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This extended category features quality articles about developing clean, smart and fast websites with WordPress. The articles are intermediate level, with an emphasis on practical, hands-on discussions related to WordPress. Curated by Daniel Pataki. Subscribe to the RSS-Feed.
If you run an online magazine, most of your readers will never go through your archive, even if you design a neat archive page. It’s not you; it’s just that going through archives is not very popular these days. So, how do you actually make readers dig in without forcing them? How do you invite them to (re)read in a way that’s not boring? How do you make your WordPress magazine more interactive?
Call it recycling if you like, but random redirection doesn’t have to be about retreading familiar territory. Through random redirection, you offer readers a chance to hop randomly through your posts and discover content that they somehow missed. The concept really is simple. All you have to do is create a hyperlink — named, say, “Random article” — that when clicked will redirect the reader to a randomly pulled article.
In a post on her blog last year, WordPress designer, business woman and author, Lisa Sabin Wilson, talked about how thankful she is to be part of the WordPress economy. It's an economy that thousands of people, the world over, are benefiting from (including me!). It is an economy built on free, open source software.
In this article, I'm going to talk to people who are active in the WordPress economy, people from all over the globe. It's amazing to see how even in the past few years the economy around WordPress has grown, and what new, innovative, enterprises it's composed of.
In a post on her blog last year, WordPress designer, business woman and author Lisa Sabin Wilson, talked about how thankful she is to be part of the WordPress economy. It's an economy that thousands of people, the world over, are benefiting from (including me!). It is an economy built on free, open source software. In this article I'm going to talk to people who are active in the WordPress economy, people from all over the globe. It's amazing to see how even in the past few years the economy around WordPress has grown, and what new, innovative, enterprises it's composed of.
If you've ever tried working with, coding for or just thinking about anything to do with events, you know they are a total nightmare in every possible way. Repeating events, schedules, multiple days, multiple tracks, multiple prices, multiple speakers, multiple organizations, multiple payment options — the list goes on on for quite some time.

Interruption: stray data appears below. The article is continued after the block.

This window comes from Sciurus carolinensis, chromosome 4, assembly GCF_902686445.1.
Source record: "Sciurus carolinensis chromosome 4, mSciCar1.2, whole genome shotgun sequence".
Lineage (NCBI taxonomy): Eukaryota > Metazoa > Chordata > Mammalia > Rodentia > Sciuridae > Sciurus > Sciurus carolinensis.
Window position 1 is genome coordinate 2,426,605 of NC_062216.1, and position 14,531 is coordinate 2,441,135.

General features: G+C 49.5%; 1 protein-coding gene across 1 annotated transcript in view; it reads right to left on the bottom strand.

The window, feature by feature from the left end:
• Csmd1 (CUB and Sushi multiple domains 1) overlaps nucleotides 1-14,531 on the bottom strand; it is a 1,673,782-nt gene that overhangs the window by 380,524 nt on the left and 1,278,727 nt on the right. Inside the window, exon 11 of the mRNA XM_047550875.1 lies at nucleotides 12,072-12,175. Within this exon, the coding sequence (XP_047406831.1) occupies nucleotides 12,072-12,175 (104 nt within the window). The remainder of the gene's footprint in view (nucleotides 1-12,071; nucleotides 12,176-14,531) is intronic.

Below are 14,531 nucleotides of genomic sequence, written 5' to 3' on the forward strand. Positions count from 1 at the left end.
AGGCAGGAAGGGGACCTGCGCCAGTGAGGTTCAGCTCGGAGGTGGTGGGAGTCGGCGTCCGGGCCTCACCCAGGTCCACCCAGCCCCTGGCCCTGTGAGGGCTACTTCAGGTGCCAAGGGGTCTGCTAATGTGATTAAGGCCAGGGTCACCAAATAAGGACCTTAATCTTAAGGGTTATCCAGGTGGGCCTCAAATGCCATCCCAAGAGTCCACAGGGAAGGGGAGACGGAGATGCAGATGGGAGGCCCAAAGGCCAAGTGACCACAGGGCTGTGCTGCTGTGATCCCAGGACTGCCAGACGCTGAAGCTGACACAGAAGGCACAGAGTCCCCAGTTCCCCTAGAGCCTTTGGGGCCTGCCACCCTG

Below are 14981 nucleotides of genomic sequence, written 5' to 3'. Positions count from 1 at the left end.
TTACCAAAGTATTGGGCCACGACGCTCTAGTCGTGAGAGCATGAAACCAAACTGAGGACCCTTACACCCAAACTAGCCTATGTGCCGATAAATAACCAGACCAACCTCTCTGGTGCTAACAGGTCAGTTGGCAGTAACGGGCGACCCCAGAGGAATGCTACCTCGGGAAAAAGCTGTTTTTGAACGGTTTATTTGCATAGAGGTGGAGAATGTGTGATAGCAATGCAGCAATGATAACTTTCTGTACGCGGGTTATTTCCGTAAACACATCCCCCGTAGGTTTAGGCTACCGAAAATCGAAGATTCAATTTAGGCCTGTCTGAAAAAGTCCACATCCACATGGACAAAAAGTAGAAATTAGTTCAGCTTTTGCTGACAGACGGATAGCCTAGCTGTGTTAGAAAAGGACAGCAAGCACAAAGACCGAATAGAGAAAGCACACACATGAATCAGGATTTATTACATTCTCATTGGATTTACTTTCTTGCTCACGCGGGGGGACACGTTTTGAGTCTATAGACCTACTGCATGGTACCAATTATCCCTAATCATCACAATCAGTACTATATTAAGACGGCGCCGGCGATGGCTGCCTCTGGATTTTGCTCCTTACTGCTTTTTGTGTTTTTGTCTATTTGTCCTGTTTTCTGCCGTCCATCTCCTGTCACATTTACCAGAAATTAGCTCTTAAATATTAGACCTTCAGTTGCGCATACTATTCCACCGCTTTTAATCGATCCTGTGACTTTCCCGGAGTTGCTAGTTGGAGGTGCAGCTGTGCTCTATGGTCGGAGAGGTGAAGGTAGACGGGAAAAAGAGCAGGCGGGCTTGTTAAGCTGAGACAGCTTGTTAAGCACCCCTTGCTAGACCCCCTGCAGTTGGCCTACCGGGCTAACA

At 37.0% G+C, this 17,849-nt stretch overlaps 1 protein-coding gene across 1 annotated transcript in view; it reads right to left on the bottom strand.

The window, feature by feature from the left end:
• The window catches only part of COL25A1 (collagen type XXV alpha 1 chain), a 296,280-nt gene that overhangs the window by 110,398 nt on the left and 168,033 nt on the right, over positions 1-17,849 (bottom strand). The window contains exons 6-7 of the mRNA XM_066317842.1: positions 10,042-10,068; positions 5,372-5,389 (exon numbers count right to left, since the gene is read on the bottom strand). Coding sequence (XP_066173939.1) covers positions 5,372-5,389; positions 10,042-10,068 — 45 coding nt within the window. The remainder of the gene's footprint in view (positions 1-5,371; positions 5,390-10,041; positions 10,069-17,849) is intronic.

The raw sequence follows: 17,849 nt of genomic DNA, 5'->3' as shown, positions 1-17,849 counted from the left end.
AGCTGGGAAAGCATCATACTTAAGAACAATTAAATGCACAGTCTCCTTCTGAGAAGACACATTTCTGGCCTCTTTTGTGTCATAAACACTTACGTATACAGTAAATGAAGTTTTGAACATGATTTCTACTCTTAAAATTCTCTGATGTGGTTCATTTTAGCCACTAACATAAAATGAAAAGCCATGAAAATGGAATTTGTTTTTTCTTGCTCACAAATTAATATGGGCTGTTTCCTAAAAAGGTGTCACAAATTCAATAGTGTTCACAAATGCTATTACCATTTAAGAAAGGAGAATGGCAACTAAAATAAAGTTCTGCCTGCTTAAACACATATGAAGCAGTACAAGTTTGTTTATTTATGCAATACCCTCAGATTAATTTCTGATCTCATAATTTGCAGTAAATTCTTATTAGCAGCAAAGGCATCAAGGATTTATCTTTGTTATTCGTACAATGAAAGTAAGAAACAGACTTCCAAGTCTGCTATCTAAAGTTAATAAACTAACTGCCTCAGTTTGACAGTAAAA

Today we'll show you how to make event management an easy — nay, enjoyable — task by making WordPress do the grunt work for you. We'll be looking at out-of-the-box WordPress features, plugins and themes and a DIY approach to managing events. Please do let us know if you have more or better ideas.
If you're looking for some great ways to improve your WordPress workflow, read on for a massive collection of free themes, plugins, tools and tutorials. These resources were all linked via the Smashing Magazine Twitter stream, Facebook stream, and other social-media streams around the Web.
These awesome resources have now been organized and consolidated for easy reference to help you get the most out of the world's #1 publishing platform. Enjoy!
The admin area is the heart of any WordPress-powered website. It’s where everything is controlled and where admin, editors, authors and contributors publish content to posts, pages and other custom post types. The default features of WordPress are fine for some website owners, although you may find that certain features need to be improved and others need to be added.
Thankfully, the core features of WordPress can easily be extended with plugins. Plugins enable you to extend only the areas you need. For example, if you have a basic blog with five authors, you might only be interested in plugins that improve your editorial process and speed up the process of articles being written, reviewed and published. Likewise, if your website allows registration, you may want to add a plugin that lets you specify what users can and cannot do.
Now is a great time to be working as a WordPress developer: the community is active and growing, the platform has a solid API and the platform is under constant development. Despite these advantages, many developers have a hard time getting started building premium products.
When my WordPress plugin had only three users, it didn’t matter much if I broke it. By the time I reached 100,000 downloads, every new update made my palms sweat.
The WordPress Admin Bar, first introduced in version 3.1, debuted to mixed reactions. A Google search for “wordpress admin bar” returns multiple articles about how to disable or remove it. Version 3.2 of WordPress introduced new features and functionality, and version 3.3 has not only further enhanced it but integrated the header of the admin section into the bar itself.
Since this feature is not going anywhere and it figures largely in WordPress’ plan to implement front-end editing, I think we would all benefit from looking at where its features come from and how best to make this sometimes controversial feature work for us.